Conference Dates

March 6-11, 2016


Using the advantages of Spark Plasma Sintering to produce superior materials, e.g. with potentially new phases, first requires a profound understanding of the densification mechanisms that are active during the process. The research presented contributes to this understanding by connecting temperature and pressure distribution in the particles with rate and activation energy of densification in pure copper.

Activation energy (Q) has been determined using a method originally developed by J. E. Dorn. Therewith, the activation energy for diffusion controlled processes can be extracted from densification rate measurements without the results being influenced by errors in measuring the density of the specimen nor the thermal expansion of specimen or sintering equipment.

Various particle sizes, externally applied pressures and different temperatures have been studied. Values for Q of about 100 kJ/mol in all cases show grain boundary diffusion, i.e. coble creep to be main cause of densification up to theoretical densities of at least 90 percent.

The measured densification rates correspond to this finding and match those calculated by a densification model developed incorporating surface tension and externally applied pressure as driving forces.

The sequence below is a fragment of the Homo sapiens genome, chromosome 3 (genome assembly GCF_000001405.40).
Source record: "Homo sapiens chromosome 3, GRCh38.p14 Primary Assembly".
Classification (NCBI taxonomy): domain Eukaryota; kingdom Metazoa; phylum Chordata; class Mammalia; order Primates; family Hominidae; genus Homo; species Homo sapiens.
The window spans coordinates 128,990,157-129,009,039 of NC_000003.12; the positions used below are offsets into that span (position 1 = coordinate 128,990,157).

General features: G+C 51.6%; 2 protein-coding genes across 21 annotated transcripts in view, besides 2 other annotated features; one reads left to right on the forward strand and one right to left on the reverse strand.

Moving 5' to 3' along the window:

In this model, the temperature and pressure distribution in the particles obtained from previous experimental work as well as to be presented new FEM simulations for different process conditions are considered.

KOSSEL method was used to obtain the dislocation density throughout single crystal particles. Optical microscopy of the etched samples was performed to measure the grain size. Up to 700 °C no recrystallization occurred. The densification rates as well correspond to temperature and effective pressure without further changes in the microstructure. By using single crystalline powder, the densification rates decreased as expected and confirmed the dominance of the grain boundary diffusion controlled densification.

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